The current market development of certified paper - Special emphasis on German publishers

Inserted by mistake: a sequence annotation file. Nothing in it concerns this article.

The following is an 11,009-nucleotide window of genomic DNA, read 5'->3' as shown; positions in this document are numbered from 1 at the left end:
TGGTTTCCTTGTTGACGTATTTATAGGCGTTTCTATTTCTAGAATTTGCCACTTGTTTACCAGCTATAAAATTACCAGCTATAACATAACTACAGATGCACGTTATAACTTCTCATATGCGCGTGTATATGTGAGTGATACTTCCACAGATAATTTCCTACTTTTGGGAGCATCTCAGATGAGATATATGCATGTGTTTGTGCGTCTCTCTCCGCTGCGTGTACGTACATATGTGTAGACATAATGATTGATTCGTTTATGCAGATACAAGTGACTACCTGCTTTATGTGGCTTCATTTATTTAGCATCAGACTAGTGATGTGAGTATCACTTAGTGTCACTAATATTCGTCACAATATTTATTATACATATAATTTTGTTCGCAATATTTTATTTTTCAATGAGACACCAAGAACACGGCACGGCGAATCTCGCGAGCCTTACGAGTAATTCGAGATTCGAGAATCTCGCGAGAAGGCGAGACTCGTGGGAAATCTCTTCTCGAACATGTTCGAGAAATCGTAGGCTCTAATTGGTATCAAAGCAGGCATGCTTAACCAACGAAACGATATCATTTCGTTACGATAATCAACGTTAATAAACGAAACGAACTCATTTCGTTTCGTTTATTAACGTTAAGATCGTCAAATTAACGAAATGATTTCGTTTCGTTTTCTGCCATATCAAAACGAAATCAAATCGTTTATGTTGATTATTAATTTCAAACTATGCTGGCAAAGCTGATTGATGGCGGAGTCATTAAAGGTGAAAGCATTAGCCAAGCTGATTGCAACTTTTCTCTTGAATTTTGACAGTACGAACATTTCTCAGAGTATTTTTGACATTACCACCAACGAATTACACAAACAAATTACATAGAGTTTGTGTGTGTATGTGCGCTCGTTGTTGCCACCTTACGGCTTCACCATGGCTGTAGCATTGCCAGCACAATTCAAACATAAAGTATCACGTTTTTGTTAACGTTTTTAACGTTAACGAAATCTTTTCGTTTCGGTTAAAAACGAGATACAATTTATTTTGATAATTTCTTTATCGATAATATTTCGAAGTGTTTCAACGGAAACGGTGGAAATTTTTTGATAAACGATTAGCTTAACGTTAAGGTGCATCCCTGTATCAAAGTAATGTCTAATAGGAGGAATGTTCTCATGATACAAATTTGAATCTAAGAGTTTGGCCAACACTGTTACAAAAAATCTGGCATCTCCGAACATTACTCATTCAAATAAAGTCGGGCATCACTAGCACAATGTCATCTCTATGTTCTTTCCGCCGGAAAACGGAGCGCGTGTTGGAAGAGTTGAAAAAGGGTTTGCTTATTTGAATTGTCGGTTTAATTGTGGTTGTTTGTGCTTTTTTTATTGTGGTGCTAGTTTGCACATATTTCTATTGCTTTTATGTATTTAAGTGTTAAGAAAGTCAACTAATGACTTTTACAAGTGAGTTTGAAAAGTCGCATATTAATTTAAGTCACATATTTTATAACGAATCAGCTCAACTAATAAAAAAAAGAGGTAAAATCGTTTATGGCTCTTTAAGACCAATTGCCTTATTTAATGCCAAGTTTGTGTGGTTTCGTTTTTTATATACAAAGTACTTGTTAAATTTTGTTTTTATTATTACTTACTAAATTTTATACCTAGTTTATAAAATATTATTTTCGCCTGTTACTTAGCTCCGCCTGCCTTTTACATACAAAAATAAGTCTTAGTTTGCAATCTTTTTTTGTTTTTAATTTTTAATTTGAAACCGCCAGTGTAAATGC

The purpose of this thesis was to analyse the paper market in order to identify possible trends towards a greater use of certified, paper and to determine which of the dominant forest certification schemes is playing a more important role within this market. A sub-goal of the thesis was to identify and describe stakeholders with similar behaviour patterns in their use of certified paper. The research thereby focuses on the European paper market, with emphasis on German publishers. To analyse the market, an empirical research with an interview and a questionnaire survey was conducted. 12 representatives of different parts of the paper value chain presented their points of view on the present and future market situation, as well as on their motivation and the drivers to use certified paper. In the questionnaire survey, 237 publishers and 17 paper producers have been asked about their view of the present market situation, for example which paper certification label is mainly demanded, about the advantages the existing labels offer, and how those publishers and producers are going to react on the development of the certified paper market. Information were also gained by an evaluation of literature on paper certification schemes. The future of the paper market will be dominated by two paper labels – PEFC (Pan European Forest Certification) and FSC (Forest Stewardship Council). The surveys conducted for this thesis confirmed a trend towards certified paper in general, and FSC mainly being the favoured label. The trend towards an increasing use of FSC is omnipresent, and some well known companies like BBC Worldwide, Random House or the mail-order firm Otto already use FSC paper for print media with high circulation figures. Most players involved in this study stated that PEFC is not seen as equivalent to FSC regarding its credibility and marketing opportunities. The analysis of the two certification systems revealed that FSC profits from its better control mechanisms and the support of NGOs, whereby PEFC profits from its lower costs and a higher acceptance and support by forest owners and managers. Most publications on certified paper, which actively use the label on the products, use FSC paper. Only two projects could be identified within the frame of this study, which publicly use the PEFC-label, but only one of them is using the PEFC-label in the imprint of the respective publication. It is likely that the number of certified print products with a label on them will increase. According to the results of the questionnaire and the interviews, both certification systems will grow in market presence. FSC evidently has currently a greater market presence and will gain faster in importance in the future than PEFC, and therefore will be the more important scheme for the paper market. The existing trend towards certified paper was regarded differently by the various groups of stakeholders involved in this study. It is to expect that for example most forest owners in Germany or Finland will continue to favour PEFC over the next years. The growing demand for FSC paper, however, could change this to some extend. The paper producers, dependent on the raw material, are stuck between two sides. They wish to increase their production of FSC paper to serve the growing market demand. But because of this high demand and the stronger preference of PEFC by forest owners and managers, they are confronted with a lack of suitable raw material and therefore can't meet the demand for FSC paper. Service providers like print offices experience an increasing demand for certified paper. They report that in most cases, clients ask for FSC, and only if FSC is not available, they are considering PEFC as an alternative, which was also confirmed in the interview with PEFC Germany. This mechanism could lead to a stronger appearance of the PEFC logo in future, caused rather by an insufficient availability of FSC paper than by a deliberate choice.